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Should I Sign My Credit Card

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Updated January 8, 2024

On the back of every credit card is a stripe where your signature is meant to go. If you’re like most credit cardholders, that signature panel is blank.

Do you have to sign the back of your credit card? And if not, should you do it anyway? Most of your purchases are probably online, which doesn’t require a signature. In short, you don’t have to. It’s true that some credit cards have language saying that your card is invalid without a signature, but that doesn’t stop the card from working.

That said, individual merchants can refuse to take your credit card if it’s not signed. Even though there’s no actual law against a blank signature panel, merchants have the right to demand it. Let’s take a look at why credit card signature panels exist in the first place and why you should sign your card.

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Is it safe to sign the back of your card?

Signing your credit card is perfectly safe. In fact, it’s safer than not signing. Presumably, your fear is that:

  • Someone will see your signature on the back of your card and forge it (a restaurant server, a gas station attendant, etc.).
  • Your card will be stolen and the thief will have a perfect template of your signature as they go on a shopping spree—or worse.

The truth is that signatures aren’t that terribly important anymore for those trying to commit fraud. In an ideal world, those approving your payment would verify signatures, but the diligence just isn’t there. I have successfully drawn a stick figure family on the signature line of the credit card machine and had no problem completing my purchase.

Instead, your signature serves as an additional layer of defense if you find that your credit card is being used by a fraudster. For example, if someone retrieves your credit card information from a skimmer, they can then clone your card onto a blank card and use it as their own. If they don’t know your signature, you could potentially reach out to merchants where your card was used and retrieve the signature penned by the thief to strengthen your claim of fraud.

Signing your credit cards

In the past it was standard practice for credit cards to carry a warning on the back saying “not valid without authorized signature.” This was because all credit card companies wanted merchants to verify a customer’s signature before making a sale. Doing so helped vendors to dispute chargebacks submitted by customers claiming to be a victim of fraud. A signature match on items the customer claimed never to have purchased helped them to protect themselves.

These days, however, most purchases, even in-person ones, don’t require the customer’s signature, so that language is no longer ubiquitous. Nevertheless, be it Mastercard, Visa, or American Express, some cards still have that phrase on the back of the card. One example is the card_name. American Express, however, no longer requires merchants to collect signatures at checkout, so you won’t see that language on any of its charge cards or credit cards.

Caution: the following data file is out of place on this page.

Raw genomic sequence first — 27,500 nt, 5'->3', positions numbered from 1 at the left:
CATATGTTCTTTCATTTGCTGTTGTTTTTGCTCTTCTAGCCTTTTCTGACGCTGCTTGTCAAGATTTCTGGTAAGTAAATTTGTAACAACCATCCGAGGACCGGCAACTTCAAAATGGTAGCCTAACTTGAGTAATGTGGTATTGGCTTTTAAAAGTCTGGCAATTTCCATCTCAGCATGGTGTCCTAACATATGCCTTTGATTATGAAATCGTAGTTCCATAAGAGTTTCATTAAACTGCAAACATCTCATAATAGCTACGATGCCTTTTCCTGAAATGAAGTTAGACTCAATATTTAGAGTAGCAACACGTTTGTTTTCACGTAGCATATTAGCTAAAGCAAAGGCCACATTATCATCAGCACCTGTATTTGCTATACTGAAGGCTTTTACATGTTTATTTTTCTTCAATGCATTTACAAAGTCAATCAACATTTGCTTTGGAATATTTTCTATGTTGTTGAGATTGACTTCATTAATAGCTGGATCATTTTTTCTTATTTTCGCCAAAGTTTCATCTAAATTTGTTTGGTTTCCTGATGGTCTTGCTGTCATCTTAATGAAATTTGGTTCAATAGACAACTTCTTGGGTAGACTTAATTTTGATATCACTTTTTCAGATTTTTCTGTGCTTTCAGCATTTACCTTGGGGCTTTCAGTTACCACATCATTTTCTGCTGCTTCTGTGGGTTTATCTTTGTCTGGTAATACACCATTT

In short, you can use your credit card without signing the back. However, should a merchant ask to see your signature, and it’s not there, they may ask you to sign the card and then present other identification containing your signature to prove that you are you. This rarely happens, but it could, so it’s best to sign all of your cards.

Signing your debit cards

Debit cards tend to carry the “not valid without authorized signature” label more than credit cards. As individual merchants can also decline your debit-card purchase if your card isn’t signed, it’s better to sign it, as well.

What is “SEE ID”?

Writing “See ID” on your signature line is a practice that obliges the individual taking your credit card for payment to solicit you for identification. The theory is that, if your card is stolen, this will disincentivize the thief from using it in person. However, this isn’t as effective as it once was because the need to actually hand your card to another person at the point of sale is becoming rarer and rarer.

Should you write “SEE ID” on your credit card?

You’re welcome to write “See ID” on the back of your card as a small additional layer of security, but you should also write your signature. A merchant may decide that your card is invalid if your signature panel says “See ID” instead of your name.

What technology is doing for us today

Technology has advanced infinitely since the invention of credit cards, and both credit cards and fraudsters have evolved as a result. Signatures and “See ID” notes on the back of your card aren’t likely to foil the plans of a thief who’s good at what they do.

Nowadays, most credit cards are equipped with EMV chips in addition to magnetic stripes. EMV chips create a one-of-a-kind key for each payment. This makes it extremely difficult for someone to swipe your card’s payment power because the key that completed the transaction becomes invalid immediately after use.